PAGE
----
For example, there was a report of a study in Parkinson’s disease with GBA1 mutations by Prevail [Therapeutics, to be acquired by Eli Lilly], where there appeared to be exacerbation of symptoms, that was using an ICM delivery. It is not really clear whether that was related to abrupt steroid discontinuation or an immune reaction. But because of that, we’re also very closely monitoring our steroid use, and we are adjusting the flexibility around either steroids or other immunosuppressive regimens.
There has been a recognition and adaptation, because not only we but obviously Jim Wilson, with his background, is absolutely critical to us. Every time there are any reports, we consult with Jim and his group. We’re taking those very, very seriously, because patient safety is absolutely paramount.
GEN Edge: Passage Bio has projected advancing the FTD (PBFT02) and Krabbe (PBKR03) programs into the clinic during 2021. What is the status of those candidates?
GOLDSMITH: FTD and Krabbe, we have guided towards first half of next year. The IND work has been completed. The manufacturing has been done. We’re waiting for release of that material, so there is some work to do. But we’re only going to file those once the clinical hold is lifted, because it does use the same ICM device. There’s no reason to file if we’re going to go directly on hold again because of the same device. They will be filed sequentially after the hold is lifted…
GEN Edge: PBML04 is further into preclinical development, in the candidate selection phase, compared with discovery-phase candidates PBAL05 and PBCM06. Will ‘04 be the next candidate to be ramped up into clinical development in 2021?
GOLDSMITH: Yes, that’s a fair interpretation. As we get clarity on our timelines around next steps, like IND and clinical initiation, we will give some updates on the timelines for those programs. That’s likely to come in our annual report.
GEN Edge: Any thought to expanding Passage Bio’s pipeline beyond the GTP platform and programs?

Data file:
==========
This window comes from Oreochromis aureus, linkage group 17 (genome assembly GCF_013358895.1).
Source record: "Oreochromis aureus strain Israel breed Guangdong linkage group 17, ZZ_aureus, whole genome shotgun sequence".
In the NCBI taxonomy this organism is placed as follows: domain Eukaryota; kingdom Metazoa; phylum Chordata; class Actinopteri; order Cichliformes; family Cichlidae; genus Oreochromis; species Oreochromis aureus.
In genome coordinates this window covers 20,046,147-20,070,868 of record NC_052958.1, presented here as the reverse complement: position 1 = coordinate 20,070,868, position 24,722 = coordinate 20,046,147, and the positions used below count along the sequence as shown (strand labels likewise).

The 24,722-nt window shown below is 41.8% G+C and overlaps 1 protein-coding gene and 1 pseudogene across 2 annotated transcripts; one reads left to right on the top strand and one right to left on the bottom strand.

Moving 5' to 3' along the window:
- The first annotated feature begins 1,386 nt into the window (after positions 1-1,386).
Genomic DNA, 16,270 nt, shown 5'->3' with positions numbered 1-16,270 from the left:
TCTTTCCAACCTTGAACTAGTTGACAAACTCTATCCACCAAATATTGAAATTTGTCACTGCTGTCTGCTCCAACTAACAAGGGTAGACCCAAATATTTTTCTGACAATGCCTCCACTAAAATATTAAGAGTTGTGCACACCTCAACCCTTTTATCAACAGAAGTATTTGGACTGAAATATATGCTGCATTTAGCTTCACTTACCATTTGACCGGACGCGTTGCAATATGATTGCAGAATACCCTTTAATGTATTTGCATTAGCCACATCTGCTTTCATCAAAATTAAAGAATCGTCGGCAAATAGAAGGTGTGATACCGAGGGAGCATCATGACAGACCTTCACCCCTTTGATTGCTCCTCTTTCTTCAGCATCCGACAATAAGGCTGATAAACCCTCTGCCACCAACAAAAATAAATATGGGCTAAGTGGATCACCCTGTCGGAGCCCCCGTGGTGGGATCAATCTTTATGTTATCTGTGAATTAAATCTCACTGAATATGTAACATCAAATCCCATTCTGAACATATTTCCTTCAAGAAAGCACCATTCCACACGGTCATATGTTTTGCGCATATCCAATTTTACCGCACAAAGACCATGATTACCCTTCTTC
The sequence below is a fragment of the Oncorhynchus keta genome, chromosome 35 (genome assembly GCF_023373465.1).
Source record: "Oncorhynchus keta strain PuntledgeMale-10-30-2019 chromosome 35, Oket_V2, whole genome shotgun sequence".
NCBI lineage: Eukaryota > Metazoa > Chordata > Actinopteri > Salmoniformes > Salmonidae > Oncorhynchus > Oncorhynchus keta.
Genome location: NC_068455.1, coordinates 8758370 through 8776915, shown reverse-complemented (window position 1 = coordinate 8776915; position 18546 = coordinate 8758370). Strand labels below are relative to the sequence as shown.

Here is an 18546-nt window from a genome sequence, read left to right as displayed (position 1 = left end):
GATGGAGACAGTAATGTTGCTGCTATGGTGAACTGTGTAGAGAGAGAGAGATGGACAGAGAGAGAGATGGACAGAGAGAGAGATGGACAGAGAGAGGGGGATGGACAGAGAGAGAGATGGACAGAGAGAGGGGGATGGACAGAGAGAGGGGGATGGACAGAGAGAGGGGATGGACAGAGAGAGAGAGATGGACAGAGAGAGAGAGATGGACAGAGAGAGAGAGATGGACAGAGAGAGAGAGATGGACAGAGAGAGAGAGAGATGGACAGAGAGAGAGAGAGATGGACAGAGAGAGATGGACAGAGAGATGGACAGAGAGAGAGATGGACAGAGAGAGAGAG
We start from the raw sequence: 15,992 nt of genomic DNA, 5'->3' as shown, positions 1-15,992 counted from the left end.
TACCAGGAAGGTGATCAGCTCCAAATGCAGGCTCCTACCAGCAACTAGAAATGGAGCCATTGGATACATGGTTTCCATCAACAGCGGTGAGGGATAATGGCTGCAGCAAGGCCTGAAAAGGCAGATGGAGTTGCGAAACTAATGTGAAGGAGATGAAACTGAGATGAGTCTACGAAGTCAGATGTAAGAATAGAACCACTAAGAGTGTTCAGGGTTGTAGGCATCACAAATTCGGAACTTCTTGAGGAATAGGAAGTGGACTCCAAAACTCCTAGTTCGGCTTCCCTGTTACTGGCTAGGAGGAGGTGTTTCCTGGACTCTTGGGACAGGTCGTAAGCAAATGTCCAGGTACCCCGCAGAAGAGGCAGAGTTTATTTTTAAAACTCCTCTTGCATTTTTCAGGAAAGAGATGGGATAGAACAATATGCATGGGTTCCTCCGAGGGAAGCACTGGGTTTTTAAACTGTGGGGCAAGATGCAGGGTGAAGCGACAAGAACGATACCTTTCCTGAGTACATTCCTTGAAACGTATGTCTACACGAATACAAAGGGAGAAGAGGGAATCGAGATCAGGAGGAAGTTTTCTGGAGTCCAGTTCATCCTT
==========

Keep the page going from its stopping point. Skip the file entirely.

GOLDSMITH: Yes, we certainly can. It’s an interesting question, and we certainly have been thinking about this, Stephen Squinto and myself, and obviously Tachi [Tadataka Yamada, MD, Passage Bio’s Chairman]. I was at Deerfield Management before coming here. At Deerfield, we looked at a lot of different academic programs. Dave has as well. And the challenge is always that the translation between an academic idea, which is a research stage, and really moving forward to the IND, is a unique set of proficiencies, and Jim has really built that.
I’d say the answer is yes, it’s possible. But the hurdle rate that we’d have to look at for investing in those areas where we do not have investment in research right now, it would be a heavier lift. I could also see the possibility of later-stage programs that fit well with the CNS strategy as a possible approach. I think there’s a two-sided piece to that: One is research, maybe, but the hurdle is very hard. Later stage that maybe in the clinic would be potentially of interest.
GEN Edge: Beyond the GTP platform candidates, what does Passage Bio see as the potential for expanding its pipeline beyond gene therapy?
GOLDSMITH: While we certainly are keeping our eye on other approaches for genetic medicines—CRISPR or mRNA knockdown, etc.—the primary focus of the first six programs is all gene therapy. Certainly, that’s the near-term focus. And we get some synergies because Krabbe and GM1 are using the same vector. All three of the lead programs are using the same injection. They’re also taking advantage of cross correction, in which the protein or enzyme can get taken up by neighboring cells, But you may see an evolution of this over time.